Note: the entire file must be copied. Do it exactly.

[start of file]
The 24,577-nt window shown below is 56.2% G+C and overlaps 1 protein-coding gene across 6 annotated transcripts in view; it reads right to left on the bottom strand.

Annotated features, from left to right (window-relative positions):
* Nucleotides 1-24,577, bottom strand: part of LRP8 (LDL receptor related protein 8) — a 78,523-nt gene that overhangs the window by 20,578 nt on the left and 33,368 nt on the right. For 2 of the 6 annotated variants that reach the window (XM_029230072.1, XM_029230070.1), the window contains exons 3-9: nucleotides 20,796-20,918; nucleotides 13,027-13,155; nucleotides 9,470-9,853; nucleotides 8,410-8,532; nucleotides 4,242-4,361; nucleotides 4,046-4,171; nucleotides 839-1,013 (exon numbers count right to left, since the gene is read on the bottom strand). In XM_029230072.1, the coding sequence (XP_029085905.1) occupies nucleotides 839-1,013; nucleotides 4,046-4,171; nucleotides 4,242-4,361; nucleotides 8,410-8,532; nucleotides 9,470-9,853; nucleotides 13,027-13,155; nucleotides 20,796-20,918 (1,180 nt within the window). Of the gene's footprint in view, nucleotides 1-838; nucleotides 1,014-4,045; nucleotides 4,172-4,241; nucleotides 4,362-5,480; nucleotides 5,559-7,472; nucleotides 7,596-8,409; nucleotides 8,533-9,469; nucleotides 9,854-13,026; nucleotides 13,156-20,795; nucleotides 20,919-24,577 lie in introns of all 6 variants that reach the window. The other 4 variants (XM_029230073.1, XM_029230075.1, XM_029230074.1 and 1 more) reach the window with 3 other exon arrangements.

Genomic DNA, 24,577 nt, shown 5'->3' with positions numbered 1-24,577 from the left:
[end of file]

The 24,577-nt window shown below is 56.2% G+C and overlaps 1 protein-coding gene across 6 annotated transcripts in view; it reads right to left on the bottom strand.

Annotated features, from left to right (window-relative positions):
* Nucleotides 1-24,577, bottom strand: part of LRP8 (LDL receptor related protein 8) — a 78,523-nt gene that overhangs the window by 20,578 nt on the left and 33,368 nt on the right. For 2 of the 6 annotated variants that reach the window (XM_029230072.1, XM_029230070.1), the window contains exons 3-9: nucleotides 20,796-20,918; nucleotides 13,027-13,155; nucleotides 9,470-9,853; nucleotides 8,410-8,532; nucleotides 4,242-4,361; nucleotides 4,046-4,171; nucleotides 839-1,013 (exon numbers count right to left, since the gene is read on the bottom strand). In XM_029230072.1, the coding sequence (XP_029085905.1) occupies nucleotides 839-1,013; nucleotides 4,046-4,171; nucleotides 4,242-4,361; nucleotides 8,410-8,532; nucleotides 9,470-9,853; nucleotides 13,027-13,155; nucleotides 20,796-20,918 (1,180 nt within the window). Of the gene's footprint in view, nucleotides 1-838; nucleotides 1,014-4,045; nucleotides 4,172-4,241; nucleotides 4,362-5,480; nucleotides 5,559-7,472; nucleotides 7,596-8,409; nucleotides 8,533-9,469; nucleotides 9,854-13,026; nucleotides 13,156-20,795; nucleotides 20,919-24,577 lie in introns of all 6 variants that reach the window. The other 4 variants (XM_029230073.1, XM_029230075.1, XM_029230074.1 and 1 more) reach the window with 3 other exon arrangements.

Genomic DNA, 24,577 nt, shown 5'->3' with positions numbered 1-24,577 from the left: